How to Give Constructive Feedback Using the Plussing Technique

August 2, 2019

Prior to co-founding AWEC, Karen was a marketer, communicator and fundraiser, but her entrepreneurial story starts with her family – her father and grandfather were both business owners. She followed in their footsteps and founded a communications consulting company and an artisanal bakery, both of which taught her important lessons in entrepreneurship. 

“Building AWEC is both the most fulfilling and challenging work I have ever experienced,” she says.

In order to lead the AWEC program successfully, Karen must provide constant feedback to help develop people and encourage their personal and professional growth. One technique that has helped her to do so is ‘plussing’. 

In this article, Davide ‘Folletto’ Casali describes plussing, a method that Pixar Animation Studios (creators of the Toy Story and The Incredibles movies, and many others) popularized that consists of adding a constructive comment when critiquing the work of a team member. “Plussing is a simple concept that can have a big impact on how we cultivate a team dynamic and encourage open collaboration,” Karen says. 

Excellent Feedback Involves Addition Not Subtraction

While each company needs to find what works best for their culture, Karen highlights the importance of constant feedback in order to yield stronger team results. 

The article describes the core of plussing as accepting all offers and then improving on them. Making reference to a school-aged hobby as a performer, Karen likens plussing to a game of improv. “If you’re familiar with improv, it is critical to take what your improv partner has given you and build on it. If you don’t, the improv fails because you haven’t accepted what your partner has offered. When your partner looks good, you look good. The same goes in the workplace.”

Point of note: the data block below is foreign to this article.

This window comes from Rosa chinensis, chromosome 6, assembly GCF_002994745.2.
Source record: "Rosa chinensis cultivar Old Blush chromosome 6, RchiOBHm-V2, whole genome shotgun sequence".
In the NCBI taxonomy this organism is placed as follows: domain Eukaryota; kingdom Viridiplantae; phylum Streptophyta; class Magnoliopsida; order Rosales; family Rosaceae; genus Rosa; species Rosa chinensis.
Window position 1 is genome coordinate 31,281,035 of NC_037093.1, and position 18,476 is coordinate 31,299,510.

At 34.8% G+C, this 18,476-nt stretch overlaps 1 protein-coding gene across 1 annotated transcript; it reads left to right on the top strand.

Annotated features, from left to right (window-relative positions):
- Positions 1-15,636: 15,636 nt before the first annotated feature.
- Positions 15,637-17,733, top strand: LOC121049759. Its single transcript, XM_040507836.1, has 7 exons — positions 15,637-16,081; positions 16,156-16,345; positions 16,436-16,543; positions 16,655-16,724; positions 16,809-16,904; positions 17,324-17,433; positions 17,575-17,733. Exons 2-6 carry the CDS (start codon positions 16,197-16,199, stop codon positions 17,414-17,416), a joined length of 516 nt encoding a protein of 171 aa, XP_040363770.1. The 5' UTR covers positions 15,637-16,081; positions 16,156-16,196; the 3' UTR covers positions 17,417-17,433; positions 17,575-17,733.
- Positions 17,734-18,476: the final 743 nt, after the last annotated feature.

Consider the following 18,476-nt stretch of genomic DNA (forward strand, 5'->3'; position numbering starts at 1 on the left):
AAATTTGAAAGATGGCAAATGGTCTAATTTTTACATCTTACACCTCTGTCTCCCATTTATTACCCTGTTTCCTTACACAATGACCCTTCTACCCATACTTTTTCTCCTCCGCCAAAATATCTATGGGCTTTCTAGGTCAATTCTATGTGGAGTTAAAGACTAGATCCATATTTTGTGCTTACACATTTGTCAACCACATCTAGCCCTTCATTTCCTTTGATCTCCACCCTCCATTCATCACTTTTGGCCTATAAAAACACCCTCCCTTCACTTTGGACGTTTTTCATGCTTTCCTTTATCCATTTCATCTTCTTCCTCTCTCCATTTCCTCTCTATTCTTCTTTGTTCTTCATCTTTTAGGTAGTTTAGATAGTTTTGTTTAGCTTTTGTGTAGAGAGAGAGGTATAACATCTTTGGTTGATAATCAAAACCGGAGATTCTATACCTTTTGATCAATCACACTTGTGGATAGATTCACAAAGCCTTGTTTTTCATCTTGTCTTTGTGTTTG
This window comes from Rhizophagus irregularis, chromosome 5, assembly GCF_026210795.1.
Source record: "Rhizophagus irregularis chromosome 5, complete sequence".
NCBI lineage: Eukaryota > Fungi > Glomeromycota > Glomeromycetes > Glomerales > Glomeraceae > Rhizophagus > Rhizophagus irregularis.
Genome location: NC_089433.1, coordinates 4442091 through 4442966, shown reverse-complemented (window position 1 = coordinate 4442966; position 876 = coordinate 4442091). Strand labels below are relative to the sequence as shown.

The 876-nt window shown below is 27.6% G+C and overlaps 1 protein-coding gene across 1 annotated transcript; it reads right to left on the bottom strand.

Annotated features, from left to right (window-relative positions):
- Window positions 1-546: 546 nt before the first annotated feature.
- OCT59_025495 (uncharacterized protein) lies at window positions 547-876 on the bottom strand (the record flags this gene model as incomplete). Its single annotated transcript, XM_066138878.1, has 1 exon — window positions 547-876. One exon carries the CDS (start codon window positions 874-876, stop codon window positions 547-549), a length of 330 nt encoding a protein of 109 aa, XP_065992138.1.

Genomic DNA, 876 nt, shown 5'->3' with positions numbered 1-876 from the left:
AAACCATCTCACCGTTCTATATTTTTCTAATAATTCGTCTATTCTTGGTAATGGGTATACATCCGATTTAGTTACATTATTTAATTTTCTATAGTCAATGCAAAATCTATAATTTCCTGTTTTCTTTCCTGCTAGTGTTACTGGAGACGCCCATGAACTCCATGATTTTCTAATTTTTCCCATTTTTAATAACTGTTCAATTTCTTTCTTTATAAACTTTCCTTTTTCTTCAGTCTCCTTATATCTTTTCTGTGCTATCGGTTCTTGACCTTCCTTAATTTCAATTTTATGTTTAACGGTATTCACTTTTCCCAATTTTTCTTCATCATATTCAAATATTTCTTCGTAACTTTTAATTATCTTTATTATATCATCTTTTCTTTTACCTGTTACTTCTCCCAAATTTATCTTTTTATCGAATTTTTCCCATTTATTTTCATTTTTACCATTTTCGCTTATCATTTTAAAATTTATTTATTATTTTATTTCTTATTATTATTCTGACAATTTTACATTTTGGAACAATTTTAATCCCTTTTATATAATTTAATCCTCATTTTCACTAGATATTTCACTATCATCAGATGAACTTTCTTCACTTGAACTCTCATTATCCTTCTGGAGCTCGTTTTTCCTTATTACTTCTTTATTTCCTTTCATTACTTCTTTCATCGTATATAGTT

Even though not all ideas will work, it is important to be open to new suggestions as innovative ideas have been known to come from the most unexpected places. Another important principle to pay attention to when giving feedback is this: people must be separated from the problem. 

When delivering feedback, consider replacing statements like ‘your work plan’ with ‘that work plan’ to reduce the chances of defensiveness and discourage judgement. “The key is to always add to an idea or improve on an existing one, and never remove-only”, she says. 

There is Infinite Room for Growth.

The success of the first AWEC cohort shows the benefits of plussing as a key part of Karen’s leadership. The ripple effect of this culture is evident in the way cohort members share feedback among themselves after completing assignments and group projects.

“You many think you know the best way to do something, but by being open to constructive feedback, you may uncover a totally new way of doing business,” she says.

Even though integrating plussing into her interactions with the AWEC team is a work-in-progress, Karen encourages leaders by saying: “It is important for people in positions of authority to consciously adhere to a plussing approach (or something like it) in order to give team members room to grow, experiment and improve.” 

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